Flawed code hooking engines open endpoints to compromise

Discussion in 'other anti-malware software' started by ronjor, Jul 19, 2016.

  1. ronjor

    ronjor Global Moderator

    Joined:
    Jul 21, 2003
    Posts:
    57,727
    Location:
    Texas
    https://www.helpnetsecurity.com/2016/07/19/flawed-code-hooking-engine
     
  2. ropchain

    ropchain Registered Member

    Joined:
    Mar 26, 2015
    Posts:
    331
    Sounds familiar =)
     
  3. itman

    itman Registered Member

    Joined:
    Jun 22, 2010
    Posts:
    2,969
    Location:
    U.S.A.
    Nice to see that Eset is not on the list.
     
  4. Fabian Wosar

    Fabian Wosar Developer

    Joined:
    Aug 26, 2010
    Posts:
    787
    Location:
    Germany
    The list is actually not comprehensive at all. Not really sure what caused them to ignore certain products in their list. Maybe they don't name their customers? Who knows.
     
  5. itman

    itman Registered Member

    Joined:
    Jun 22, 2010
    Posts:
    2,969
    Location:
    U.S.A.
    I was surprised actually to see Emsisoft on the list. My tests of the behavior blocker showed it to be extremely effective at hook detection w/default settings. I believe this bypass is a result of using detours which most security solutions are vulnerable to.

    Also the original article has been updated today:

     
  6. Fabian Wosar

    Fabian Wosar Developer

    Joined:
    Aug 26, 2010
    Posts:
    787
    Location:
    Germany
    It had nothing to do with detecting hooks. Essentially some hooking engines leave some memory at guessable addresses both write- and executable. Ours is based on a commercial product that is used by a lot of other vendors (Panda, Malwarebytes, McAfee, to name a few) and that product essentially left some memory write- and executable.

    In itself this doesn't create an exploitable vulnerability. It just makes exploitation of other vulnerabilities easier.
     
  7. itman

    itman Registered Member

    Joined:
    Jun 22, 2010
    Posts:
    2,969
    Location:
    U.S.A.
    Found an article that explains the situation a bit more in detail: http://breakingmalware.com/vulnerabilities/captain-hook-pirating-avs-bypass-exploit-mitigations/ . Will have to wait to Black Hat 2016 conference findings are published for more specifics:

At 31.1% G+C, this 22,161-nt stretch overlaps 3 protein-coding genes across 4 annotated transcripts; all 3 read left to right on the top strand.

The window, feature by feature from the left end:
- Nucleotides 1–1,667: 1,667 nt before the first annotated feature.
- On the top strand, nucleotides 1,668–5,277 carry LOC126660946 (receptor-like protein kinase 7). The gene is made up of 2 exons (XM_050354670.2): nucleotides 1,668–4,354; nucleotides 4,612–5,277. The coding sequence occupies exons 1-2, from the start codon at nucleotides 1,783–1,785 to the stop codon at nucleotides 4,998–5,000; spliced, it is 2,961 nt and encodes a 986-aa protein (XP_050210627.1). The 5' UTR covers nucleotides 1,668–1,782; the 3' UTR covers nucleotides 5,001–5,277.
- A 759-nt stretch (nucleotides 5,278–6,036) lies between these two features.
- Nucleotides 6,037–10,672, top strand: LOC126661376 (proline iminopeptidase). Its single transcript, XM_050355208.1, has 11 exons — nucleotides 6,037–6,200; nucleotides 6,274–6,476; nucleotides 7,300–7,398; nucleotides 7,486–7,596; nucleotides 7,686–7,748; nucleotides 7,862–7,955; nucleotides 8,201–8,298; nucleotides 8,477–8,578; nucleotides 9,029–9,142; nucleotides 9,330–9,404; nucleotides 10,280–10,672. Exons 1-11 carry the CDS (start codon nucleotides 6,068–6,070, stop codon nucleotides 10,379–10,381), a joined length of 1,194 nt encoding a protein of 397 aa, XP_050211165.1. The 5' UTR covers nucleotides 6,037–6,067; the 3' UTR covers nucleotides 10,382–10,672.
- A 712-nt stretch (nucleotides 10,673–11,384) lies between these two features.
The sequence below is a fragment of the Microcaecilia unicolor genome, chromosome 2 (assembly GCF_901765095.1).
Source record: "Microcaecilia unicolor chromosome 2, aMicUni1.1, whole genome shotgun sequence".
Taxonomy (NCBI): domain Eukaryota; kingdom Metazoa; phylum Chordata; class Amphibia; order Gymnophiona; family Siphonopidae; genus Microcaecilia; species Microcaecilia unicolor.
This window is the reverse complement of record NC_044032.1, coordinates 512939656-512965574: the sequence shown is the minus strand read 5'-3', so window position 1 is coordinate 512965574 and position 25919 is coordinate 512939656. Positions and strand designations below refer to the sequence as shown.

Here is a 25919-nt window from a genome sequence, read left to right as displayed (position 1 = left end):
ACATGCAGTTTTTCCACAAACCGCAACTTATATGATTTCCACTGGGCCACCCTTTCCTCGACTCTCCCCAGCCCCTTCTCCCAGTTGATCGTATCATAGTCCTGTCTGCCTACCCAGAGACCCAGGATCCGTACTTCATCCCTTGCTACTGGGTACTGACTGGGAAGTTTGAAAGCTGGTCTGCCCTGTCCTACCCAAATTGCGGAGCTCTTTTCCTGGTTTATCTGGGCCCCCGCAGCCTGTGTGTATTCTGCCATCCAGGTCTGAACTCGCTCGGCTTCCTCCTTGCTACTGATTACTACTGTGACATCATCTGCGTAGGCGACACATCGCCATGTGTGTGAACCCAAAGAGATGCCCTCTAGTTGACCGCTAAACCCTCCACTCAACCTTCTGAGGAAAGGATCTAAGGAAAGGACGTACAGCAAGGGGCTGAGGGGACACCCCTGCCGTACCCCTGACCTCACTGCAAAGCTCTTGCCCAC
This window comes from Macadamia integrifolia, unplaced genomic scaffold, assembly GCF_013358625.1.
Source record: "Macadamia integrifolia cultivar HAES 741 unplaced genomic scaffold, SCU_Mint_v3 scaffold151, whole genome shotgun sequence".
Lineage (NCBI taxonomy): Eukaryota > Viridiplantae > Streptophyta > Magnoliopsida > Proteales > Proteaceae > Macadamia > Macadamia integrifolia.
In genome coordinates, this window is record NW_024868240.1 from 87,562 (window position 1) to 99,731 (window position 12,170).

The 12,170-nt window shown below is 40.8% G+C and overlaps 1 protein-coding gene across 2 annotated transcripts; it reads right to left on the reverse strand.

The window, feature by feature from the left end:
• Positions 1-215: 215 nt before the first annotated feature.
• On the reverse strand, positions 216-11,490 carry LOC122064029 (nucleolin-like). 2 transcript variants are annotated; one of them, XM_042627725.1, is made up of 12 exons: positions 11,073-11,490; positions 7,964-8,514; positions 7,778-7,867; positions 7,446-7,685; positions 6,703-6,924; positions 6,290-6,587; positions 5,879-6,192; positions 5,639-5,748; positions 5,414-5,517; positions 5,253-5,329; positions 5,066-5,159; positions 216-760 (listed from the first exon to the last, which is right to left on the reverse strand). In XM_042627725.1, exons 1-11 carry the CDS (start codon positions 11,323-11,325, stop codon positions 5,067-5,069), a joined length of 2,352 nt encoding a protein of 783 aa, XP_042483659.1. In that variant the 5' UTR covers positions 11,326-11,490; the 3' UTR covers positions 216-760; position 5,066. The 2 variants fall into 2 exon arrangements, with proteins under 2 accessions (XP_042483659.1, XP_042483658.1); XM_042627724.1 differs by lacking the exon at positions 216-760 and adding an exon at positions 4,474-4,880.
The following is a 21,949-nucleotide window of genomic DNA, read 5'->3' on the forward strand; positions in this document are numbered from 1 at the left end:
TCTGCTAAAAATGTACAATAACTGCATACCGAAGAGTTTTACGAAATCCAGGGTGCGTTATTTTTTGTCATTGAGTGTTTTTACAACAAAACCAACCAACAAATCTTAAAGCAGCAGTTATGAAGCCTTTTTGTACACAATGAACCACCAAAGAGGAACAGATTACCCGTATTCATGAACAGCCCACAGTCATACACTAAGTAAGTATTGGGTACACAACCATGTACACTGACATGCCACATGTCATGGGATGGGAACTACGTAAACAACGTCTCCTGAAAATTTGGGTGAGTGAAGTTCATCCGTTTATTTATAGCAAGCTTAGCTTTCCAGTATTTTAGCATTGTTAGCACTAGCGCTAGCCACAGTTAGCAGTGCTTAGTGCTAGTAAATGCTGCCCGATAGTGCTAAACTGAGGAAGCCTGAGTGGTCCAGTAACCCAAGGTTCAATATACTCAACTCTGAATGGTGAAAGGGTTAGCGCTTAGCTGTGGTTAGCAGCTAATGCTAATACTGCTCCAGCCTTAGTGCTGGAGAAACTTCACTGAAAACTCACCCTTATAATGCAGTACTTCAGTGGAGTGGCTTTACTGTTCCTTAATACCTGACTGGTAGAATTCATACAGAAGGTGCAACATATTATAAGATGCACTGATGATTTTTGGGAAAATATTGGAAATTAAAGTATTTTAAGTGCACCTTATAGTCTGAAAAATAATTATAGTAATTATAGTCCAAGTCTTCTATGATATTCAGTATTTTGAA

8. Rasheed187

    Rasheed187 Registered Member

    Joined:
    Jul 10, 2004
    Posts:
    8,026
    Location:
    The Netherlands
    But was this a matter of bad coding or design? I wasn't shocked by this discovery though, I mean this all is complex stuff. But I do wonder if these flaws were really that easy to exploit. I also wonder if API hooking is really necessary for certain stuff.

    A while back I already discussed this with you, but I believe that for example SpyShelter, is able to block API hooking of the browser (to stop banking trojans), without actually having to hook the browser itself. I believe it uses a driver to achieve this.

    Interesting link. Remember, in the HIPS thread we discussed this stuff quite a lot. I hope you now understand what I meant with "there is a difference between global/window hooking and API hooking."
     
  9. itman

    itman Registered Member

    Joined:
    Jun 22, 2010
    Posts:
    2,969
    Location:
    U.S.A.
    I knew this thread would get your attention noting that you're obsessed with API hooking.

    Note that this is about flaws in the commercial hooking engines; HackTool SDK, MadCodeHook, EasyHook, etc. used by the majority of AV vendor, etc. products.. -EDIT- I believe EMET uses Detours as its hooking engine. At least MS will be patching that in early Aug.. We'll have to wait till the Blackhat presentation notes are published or news feeds publish details on same.

    I don't believe Eset is affected since I don't believe it uses a commercial hooking engine. Believe they developed their own internally.
     
    Last edited: Jul 23, 2016
  10. Rasheed187

    Rasheed187 Registered Member

    Joined:
    Jul 10, 2004
    Posts:
    8,026
    Location:
    The Netherlands
    OK, so developers aren't to blame? And I didn't even know that security tool developers used these hooking engines, I do know that HMPA uses a hooking method that they developed themselves.